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Reformation Sermon at Christ Lutheran in El Cerrito, California

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Reformation Sunday, October 28th 2012

Christ Lutheran Church in El Cerrito, California

The Continuing Reformation

Pastor Sharon Lubkeman: Peter, we are honored to have a Luther scholar like yourself in our midst today.  Would you entertain some questions from us?   In all your studies of Luther, what is something you find surprising?

*Martin Luther was very radical in his day and we have domesticated him and made him a jolly-good fellow, just like one of us. Ah, but he wasn’t. He stood up for his free conscience to serve Christ in truth even before the Emperor and the Pope.

When Luther was excommunicated by Pope Leo X and declared an outlaw by Emperor Charles V – that meant he was as free as a bird for anyone to kill, the people who followed him no longer dared to call themselves Martinists or Lutherans. His name had become too dangerous. They now called themselves New Believers as opposed to Old Believers.

Luther was no paragon of virtue and he did not pretend to be. He did not want followers to name themselves Lutherans after him. He said,

“people [should] call themselves not Lutherans, but Christians. Who is this Luther? My teaching is not my own, nor have I been crucified for anyone. Why should it happen to me, miserable stinking bag of worms that I am, that the children of Christ should be called by my insignificant name? I am not anybody’s master, nor do I wish to be. With the one church I have in common the teaching of Christ who alone is our master.”[1]

In one place he comically referred to himself as mouse dirt mingled with pepper. He had a real sense of humor.[2]

Pr. Sharon: He was definitely a man of great courage and conviction.  How did Martin Luther define faith?

In his Commentary on Romans Luther himself writes:

“Faith is a divine work in us. It changes us and makes us to be born anew of God (John 1). It kills the old Adam [and Eve] and makes altogether different people, in heart and spirit and mind and powers, and it brings with it the Holy Spirit.

Oh, it is a living, busy, active, mighty thing, this faith. And so it is impossible for it not to do good works incessantly. It does not ask whether there are good works to do, but before the question rises, it has already done them, and is always at the doing of them.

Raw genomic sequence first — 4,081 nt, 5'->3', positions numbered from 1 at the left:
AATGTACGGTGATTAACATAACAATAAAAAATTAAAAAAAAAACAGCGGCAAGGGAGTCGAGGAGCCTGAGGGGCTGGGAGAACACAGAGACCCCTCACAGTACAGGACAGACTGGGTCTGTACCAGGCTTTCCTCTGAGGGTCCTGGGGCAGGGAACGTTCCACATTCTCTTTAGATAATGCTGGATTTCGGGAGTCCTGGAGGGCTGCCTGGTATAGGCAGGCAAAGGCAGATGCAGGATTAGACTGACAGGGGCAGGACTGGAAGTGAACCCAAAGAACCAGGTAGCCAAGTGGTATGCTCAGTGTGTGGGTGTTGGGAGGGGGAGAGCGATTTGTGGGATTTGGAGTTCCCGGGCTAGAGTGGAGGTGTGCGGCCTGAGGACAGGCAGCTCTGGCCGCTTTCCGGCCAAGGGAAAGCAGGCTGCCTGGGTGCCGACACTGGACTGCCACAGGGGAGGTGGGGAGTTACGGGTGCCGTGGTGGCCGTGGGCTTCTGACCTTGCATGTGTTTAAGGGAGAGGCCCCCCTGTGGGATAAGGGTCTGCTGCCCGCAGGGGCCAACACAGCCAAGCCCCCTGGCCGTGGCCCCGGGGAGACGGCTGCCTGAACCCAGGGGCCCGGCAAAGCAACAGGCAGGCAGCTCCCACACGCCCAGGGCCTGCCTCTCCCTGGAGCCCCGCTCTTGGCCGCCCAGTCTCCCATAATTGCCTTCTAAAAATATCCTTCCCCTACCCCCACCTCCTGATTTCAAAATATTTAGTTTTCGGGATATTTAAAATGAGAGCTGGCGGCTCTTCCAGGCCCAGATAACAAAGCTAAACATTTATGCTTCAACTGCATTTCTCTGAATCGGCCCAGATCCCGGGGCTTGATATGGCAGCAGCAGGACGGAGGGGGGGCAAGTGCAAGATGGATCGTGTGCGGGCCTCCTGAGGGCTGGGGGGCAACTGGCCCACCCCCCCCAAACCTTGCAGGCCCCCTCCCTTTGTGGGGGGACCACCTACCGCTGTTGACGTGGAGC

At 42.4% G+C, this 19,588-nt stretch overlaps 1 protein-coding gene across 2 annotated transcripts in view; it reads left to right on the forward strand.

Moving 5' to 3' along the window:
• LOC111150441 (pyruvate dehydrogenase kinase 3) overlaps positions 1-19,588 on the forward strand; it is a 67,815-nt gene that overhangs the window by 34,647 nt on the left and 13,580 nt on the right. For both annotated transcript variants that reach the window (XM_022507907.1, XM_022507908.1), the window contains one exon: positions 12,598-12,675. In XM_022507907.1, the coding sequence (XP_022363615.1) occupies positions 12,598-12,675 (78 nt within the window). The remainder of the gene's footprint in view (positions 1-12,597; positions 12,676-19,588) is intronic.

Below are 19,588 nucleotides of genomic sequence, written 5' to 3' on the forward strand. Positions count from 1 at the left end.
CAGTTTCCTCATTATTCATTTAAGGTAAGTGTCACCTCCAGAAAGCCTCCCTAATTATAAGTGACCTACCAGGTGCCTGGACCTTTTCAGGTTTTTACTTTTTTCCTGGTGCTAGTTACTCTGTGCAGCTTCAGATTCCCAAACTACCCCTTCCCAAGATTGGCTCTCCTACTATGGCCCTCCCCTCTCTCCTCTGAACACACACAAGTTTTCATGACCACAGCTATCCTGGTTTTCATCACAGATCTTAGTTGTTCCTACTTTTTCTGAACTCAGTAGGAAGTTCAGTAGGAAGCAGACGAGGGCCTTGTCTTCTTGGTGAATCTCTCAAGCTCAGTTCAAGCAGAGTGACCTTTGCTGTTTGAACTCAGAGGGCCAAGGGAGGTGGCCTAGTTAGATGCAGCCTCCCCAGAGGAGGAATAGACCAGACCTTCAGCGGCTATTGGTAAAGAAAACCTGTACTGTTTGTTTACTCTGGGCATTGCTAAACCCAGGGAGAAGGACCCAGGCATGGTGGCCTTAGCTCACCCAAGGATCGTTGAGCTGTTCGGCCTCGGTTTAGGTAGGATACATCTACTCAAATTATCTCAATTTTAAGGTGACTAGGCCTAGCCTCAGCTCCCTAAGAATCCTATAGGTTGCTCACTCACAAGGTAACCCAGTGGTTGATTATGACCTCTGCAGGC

Faith is a living, daring confidence in God’s grace, so sure and certain that a [person] would stake his [or her] life on it a thousand times. This confidence in God’s grace and knowledge of it makes [people] glad and bold and happy in dealing with God and all [God’s] creatures.

And this is the work of the Holy Spirit in faith. Hence a [person] is ready and glad, without compulsion, to do good to everyone, to serve everyone, to suffer everything, in love and praise to God, who has shown him this grace[,who has shown her this grace].”[3]

Pr. Sharon: How did Luther separate works from faith?

“[He said] it is as impossible as to separate burning and shining from fire. Beware, therefore, of your own false notions and of the idle talkers, who would be wise enough to make decisions about faith and good works, and yet are the greatest fools.

Therefore, pray to God to work faith in you. Else you will remain forever without faith, whatever you think or do.”[3]

Yes faith “is a living, busy, active, mighty thing.” According to Luther it is a solid trust in God that allows God to work through us. “Faith is a living, daring confidence in God’s grace.”

Pr. Sharon: Could you talk about how that confidence in God’s grace related to his understanding of justice?

We Lutherans today are not out front on justice issues, not like the Quakers have been or the Unitarians even. I thought that perhaps it was because Luther wrote about two kinds of righteousness that perhaps divided it and allowed our concern for justice to be overcome. I reread his pamphlet under the title of that name and found just the opposite. He argued that the spiritual righteousness of Christ in us was the source of our hunger and thirst for justice in our lives. Spiritual freedom is not an alternative to social, political, and outward freedom, but its source in the freedom from sin as well as freedom for love and service of our neighbor.

In “Two Kinds of Righteousness” Luther wrote,

“Through faith in Christ, therefore Christ’s righteousness becomes our righteousness and all that [Christ] has becomes ours; or rather, [Christ] himself becomes ours.”[4]